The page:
A MEETING on Wednesday morning will finally shine some light on the future of more than 200 workers at the crisis-hit Cleveland Bridge factory in Darlington.

Unions, management, Tees Valley Mayor Ben Houchen, Darlington MP Peter Gibson and Sedgefield MP Paul Howell will assemble at the Yarm Road site ahead of the Thursday deadline for any possible buyers. The company's administrators have so far confirmed "significant interest from potential investors".

They have also held a meeting with employees to further update them on progress, and added this afternoon: "The meeting is part of the Joint Administrators’ ongoing communication with key stakeholders on the progress of the administration."

If that comes to something tangible, workers who gathered at the site today to try to find some answers will want to know details and timings, but if no deal can be pulled together in time, then redundancies will be the only option.

The GMB union said the situation was a 'hammer blow' for the region.

Senior Organiser Steve Thompkins told The Northern Echo this morning: "Cleveland Bridge was one of the bright spots, a shining light among so much bad news.

"We have to try to stay optimistic, but we desperately need some good news. The union is digging deep to try to see find out the root cause.

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"The orders are there, but the money isn't, so we need to have workers in the factory to start making things."

He said one immediate challenge was that the rare high-level skills workers had built up over their careers were highly sought after and rival firms had already been in touch to  offer roles. If there was an understandable exodus of staff the core of the firm would be stripped away and any potential deal would be all the more difficult to pull together.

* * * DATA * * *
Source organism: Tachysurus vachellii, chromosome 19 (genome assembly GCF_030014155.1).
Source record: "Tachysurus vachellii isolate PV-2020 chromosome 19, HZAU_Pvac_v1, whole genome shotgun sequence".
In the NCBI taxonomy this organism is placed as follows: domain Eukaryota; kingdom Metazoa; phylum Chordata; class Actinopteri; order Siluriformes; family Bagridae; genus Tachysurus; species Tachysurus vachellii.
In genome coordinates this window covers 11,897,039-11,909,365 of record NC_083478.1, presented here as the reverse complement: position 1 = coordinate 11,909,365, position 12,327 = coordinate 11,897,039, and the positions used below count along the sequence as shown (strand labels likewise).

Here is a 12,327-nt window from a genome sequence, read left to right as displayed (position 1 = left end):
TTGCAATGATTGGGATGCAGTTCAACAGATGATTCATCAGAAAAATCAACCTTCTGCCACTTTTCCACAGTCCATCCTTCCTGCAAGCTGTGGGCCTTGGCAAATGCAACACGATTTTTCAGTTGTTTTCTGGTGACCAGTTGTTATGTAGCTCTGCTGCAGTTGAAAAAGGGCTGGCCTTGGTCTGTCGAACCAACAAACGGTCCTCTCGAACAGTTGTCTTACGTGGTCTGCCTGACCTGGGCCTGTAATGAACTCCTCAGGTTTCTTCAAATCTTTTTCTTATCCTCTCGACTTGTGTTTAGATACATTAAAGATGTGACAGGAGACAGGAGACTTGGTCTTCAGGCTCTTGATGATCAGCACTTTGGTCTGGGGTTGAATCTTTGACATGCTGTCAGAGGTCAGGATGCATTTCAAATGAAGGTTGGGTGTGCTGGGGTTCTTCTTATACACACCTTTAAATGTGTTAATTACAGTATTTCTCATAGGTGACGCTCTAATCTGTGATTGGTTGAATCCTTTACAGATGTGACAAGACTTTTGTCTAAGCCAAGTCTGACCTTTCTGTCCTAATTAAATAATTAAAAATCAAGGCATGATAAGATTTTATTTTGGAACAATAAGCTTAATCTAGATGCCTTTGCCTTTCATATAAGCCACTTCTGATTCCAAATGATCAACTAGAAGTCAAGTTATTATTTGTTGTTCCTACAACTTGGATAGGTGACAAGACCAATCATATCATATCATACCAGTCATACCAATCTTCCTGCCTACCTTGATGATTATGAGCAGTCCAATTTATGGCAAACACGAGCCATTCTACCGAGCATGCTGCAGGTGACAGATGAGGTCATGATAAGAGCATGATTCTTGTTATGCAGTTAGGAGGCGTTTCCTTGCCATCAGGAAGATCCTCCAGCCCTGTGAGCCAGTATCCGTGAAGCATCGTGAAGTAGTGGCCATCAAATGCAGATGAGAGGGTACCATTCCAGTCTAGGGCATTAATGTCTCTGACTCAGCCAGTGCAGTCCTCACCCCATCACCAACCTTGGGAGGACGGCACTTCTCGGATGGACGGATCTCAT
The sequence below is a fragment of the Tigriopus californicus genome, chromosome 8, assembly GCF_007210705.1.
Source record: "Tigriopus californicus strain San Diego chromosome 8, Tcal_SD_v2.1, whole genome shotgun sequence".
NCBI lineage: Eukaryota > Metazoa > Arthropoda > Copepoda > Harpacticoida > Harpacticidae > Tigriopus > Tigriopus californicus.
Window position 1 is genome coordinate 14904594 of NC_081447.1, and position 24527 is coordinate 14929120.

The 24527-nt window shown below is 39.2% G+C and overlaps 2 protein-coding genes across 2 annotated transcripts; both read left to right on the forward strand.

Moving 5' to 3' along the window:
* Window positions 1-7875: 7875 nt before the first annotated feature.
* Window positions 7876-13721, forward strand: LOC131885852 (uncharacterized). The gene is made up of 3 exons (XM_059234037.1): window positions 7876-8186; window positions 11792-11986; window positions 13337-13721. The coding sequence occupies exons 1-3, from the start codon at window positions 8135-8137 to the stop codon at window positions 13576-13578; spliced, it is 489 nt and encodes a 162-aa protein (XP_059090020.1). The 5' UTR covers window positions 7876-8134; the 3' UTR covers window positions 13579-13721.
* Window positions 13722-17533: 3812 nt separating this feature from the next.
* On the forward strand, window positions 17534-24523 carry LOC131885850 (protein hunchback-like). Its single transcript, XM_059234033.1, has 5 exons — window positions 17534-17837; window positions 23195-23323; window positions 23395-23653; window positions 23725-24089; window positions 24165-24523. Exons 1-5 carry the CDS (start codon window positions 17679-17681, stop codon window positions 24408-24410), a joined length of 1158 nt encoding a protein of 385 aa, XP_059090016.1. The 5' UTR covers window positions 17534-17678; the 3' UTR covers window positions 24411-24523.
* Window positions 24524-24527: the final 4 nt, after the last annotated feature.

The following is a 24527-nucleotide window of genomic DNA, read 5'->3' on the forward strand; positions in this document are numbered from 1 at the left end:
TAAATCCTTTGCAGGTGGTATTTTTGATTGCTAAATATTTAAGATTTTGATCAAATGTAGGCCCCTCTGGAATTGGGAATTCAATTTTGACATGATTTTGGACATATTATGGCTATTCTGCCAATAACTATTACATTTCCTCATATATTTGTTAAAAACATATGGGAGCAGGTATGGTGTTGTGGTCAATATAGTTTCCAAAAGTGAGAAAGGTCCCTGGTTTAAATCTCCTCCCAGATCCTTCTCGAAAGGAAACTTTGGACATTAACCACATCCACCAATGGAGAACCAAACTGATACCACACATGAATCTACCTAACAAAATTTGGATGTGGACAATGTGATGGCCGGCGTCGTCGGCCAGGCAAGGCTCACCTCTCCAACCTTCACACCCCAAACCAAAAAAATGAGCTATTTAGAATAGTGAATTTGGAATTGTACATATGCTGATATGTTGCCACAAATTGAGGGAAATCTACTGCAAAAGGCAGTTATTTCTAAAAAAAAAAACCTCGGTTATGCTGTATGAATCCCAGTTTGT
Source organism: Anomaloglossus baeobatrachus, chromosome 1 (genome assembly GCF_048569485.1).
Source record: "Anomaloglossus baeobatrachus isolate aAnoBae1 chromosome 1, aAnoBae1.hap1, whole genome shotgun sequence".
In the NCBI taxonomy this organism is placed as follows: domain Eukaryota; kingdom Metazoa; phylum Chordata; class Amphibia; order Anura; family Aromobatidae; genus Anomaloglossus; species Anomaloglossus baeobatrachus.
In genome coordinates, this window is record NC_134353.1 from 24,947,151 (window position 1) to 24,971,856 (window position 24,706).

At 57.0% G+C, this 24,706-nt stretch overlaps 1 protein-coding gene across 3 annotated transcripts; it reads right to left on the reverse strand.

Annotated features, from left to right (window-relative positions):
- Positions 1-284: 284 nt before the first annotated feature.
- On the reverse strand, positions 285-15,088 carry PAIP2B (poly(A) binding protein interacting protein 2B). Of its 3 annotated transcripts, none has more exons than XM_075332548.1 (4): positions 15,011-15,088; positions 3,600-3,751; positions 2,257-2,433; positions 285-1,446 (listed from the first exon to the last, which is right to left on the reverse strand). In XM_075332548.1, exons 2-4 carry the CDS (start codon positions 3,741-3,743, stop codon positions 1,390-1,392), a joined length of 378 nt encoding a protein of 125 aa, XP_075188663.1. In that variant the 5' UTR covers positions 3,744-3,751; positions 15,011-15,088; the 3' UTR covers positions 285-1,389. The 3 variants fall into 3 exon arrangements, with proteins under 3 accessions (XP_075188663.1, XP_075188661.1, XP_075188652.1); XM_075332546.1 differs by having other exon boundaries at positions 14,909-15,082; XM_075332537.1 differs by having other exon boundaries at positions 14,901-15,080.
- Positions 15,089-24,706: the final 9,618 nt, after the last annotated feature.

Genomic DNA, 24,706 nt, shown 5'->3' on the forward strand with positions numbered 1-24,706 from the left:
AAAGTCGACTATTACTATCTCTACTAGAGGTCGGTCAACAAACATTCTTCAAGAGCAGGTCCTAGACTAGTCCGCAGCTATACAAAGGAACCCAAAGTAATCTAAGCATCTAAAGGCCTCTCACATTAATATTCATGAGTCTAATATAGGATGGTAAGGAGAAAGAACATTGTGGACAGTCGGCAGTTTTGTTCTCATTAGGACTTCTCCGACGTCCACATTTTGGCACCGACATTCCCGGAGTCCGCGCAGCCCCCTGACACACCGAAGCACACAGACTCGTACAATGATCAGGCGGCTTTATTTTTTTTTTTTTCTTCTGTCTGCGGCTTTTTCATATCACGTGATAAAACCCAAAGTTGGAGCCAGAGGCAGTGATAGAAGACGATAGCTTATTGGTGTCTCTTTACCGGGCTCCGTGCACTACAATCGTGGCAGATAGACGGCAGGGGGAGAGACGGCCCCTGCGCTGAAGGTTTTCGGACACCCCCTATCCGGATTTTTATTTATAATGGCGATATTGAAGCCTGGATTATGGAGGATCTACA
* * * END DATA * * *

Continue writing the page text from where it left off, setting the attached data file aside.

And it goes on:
So there needs to be clear progress on Wednesday before it is too late and the company  is shattered beyond repair.

The Northern Echo: Work at the site can continueWork at the site can continue

One glimmer of hope is that money has been found to pay for that essential ongoing production at the site - at least in the short term.

The Administrators have secured funding through financing company 4Syte, "to ensure the payment of essential workers who have been retained to assist with the operation of the business as the Joint Administrators work to secure its future."

The funding will also enable the essential workers to be placed on furlough, with their consent, and receive payment through the coronavirus job retention scheme.

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Joint Administrator Martyn Pullin said: “We’re grateful to 4Syte for their support, which helps to protect a number of jobs while we are actively seeking investors to secure the future of the business. Cleveland Bridge UK has an incredible track record of engineering excellence and we have already seen significant interest from potential investors in the UK and across the globe and have begun initial conversations with a number of interested parties.”

But it seems that there isn't even enough money to pay other wages at the moment. The Northern Echo understands there are salaries and wages outstanding for work done before the shock announcment.

Administrators have explained to staff that they are protected under the Employment Rights Act, and if it is necessary to make redundancies, they will be able to make claims through the Redundancy Payments Office.